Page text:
Ok. I’m tired. That’s not why I’m writing. I was reading tonight, as usual, after coming home from class, and after I shut the book up for the night, I had a thought hit me, as it often does, in the bathroom.
I turned in my third weekly reading response paper today for my class on Margaret Atwood. I got the second one back in class. And it’s not the comments on the paper that made me think, but rather, the discussion during classtime, that I really don’t know what the hell I’m doing.
I have a confession to make. I don’t know how to read. That is, I’m not sure about what I am supposed to be doing with the knowledge I am consuming. I don’t know how to process these words, what they imply, or how I am supposed to be critical of them. And yet, here I am in graduate school, and I have to write responses every week for one class, talk critically about the writing of my peers in others, and dissect forms, rhymes, lines, and stanzas, too. I feel like I’m pretending to know what these poems and stories mean, how they fit into broad themes, but honestly, I don’t always pick up on the symbolism or the metaphors, the irony or whatever other rhetoric is at work. And worse, if I cannot identify these things in the pieces of literature I am reading and trying to absorb and learn something from, how can I hope to have the same things be affective in my own writing?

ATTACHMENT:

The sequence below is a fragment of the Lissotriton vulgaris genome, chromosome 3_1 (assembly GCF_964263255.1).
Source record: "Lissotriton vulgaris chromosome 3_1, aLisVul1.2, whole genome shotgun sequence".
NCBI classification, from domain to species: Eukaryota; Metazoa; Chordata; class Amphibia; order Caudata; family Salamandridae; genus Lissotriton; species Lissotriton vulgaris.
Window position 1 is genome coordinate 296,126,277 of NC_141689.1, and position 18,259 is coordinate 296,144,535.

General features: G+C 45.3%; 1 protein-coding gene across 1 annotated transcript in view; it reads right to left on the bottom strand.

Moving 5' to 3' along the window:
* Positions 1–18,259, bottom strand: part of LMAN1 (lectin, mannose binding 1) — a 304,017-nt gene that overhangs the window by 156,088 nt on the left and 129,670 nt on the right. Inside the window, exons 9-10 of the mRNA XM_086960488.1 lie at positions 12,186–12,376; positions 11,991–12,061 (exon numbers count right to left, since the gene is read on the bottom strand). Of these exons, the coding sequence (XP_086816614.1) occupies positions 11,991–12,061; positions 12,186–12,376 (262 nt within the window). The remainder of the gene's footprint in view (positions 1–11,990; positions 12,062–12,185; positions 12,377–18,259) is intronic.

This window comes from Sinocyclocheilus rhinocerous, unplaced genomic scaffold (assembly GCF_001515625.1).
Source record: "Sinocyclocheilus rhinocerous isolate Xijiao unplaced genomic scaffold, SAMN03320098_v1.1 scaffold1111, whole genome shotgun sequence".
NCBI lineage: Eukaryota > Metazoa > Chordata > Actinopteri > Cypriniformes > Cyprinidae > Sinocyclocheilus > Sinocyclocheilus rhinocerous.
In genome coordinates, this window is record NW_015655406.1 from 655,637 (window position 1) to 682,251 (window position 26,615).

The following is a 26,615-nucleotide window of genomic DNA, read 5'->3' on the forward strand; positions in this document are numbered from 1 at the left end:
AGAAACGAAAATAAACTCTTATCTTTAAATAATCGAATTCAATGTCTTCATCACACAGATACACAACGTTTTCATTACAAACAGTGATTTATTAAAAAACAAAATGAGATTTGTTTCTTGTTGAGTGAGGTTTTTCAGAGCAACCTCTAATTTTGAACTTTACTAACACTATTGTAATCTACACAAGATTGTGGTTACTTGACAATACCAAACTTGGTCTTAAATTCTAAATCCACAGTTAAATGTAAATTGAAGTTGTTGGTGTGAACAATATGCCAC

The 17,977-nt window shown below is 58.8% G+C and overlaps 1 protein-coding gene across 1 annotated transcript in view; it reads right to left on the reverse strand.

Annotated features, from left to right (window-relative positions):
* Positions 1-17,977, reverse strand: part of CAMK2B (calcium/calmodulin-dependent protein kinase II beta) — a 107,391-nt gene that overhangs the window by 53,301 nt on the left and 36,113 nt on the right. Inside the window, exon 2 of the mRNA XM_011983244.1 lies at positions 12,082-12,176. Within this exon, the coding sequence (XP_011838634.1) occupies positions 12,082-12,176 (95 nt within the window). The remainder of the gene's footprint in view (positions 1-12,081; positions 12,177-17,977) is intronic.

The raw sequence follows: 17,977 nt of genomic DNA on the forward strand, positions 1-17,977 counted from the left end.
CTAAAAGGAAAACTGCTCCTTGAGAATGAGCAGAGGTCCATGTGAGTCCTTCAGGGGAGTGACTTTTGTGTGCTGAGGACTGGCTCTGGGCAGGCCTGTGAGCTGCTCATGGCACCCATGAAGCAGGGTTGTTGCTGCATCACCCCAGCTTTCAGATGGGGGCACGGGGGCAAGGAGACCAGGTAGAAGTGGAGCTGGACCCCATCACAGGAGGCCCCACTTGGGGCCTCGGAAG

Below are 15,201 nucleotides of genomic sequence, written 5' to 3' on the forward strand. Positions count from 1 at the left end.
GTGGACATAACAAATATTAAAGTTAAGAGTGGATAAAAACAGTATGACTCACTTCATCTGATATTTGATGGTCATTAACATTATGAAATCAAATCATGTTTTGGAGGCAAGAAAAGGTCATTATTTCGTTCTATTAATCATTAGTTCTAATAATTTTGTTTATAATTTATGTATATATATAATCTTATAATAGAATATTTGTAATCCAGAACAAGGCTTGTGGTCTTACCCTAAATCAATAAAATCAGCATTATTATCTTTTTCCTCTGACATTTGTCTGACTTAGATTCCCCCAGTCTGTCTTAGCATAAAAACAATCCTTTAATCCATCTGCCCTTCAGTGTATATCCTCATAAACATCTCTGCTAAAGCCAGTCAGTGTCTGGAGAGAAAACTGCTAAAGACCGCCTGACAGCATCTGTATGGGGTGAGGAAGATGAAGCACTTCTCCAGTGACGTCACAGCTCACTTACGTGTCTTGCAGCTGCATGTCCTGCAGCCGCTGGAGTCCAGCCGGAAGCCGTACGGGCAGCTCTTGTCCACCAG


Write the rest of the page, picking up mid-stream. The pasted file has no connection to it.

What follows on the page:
Is anyone else pretending? Or am I the only one? Some people tell me I’m intelligent enough for this kind of work. I rarely believe it. And never completely.
I guess I’ll need to learn to read, perhaps then, it will all come together. Perhaps my professors can help. I suppose that’s what they’re there for, after all. I’ll just need to gather the guts to go and ask them.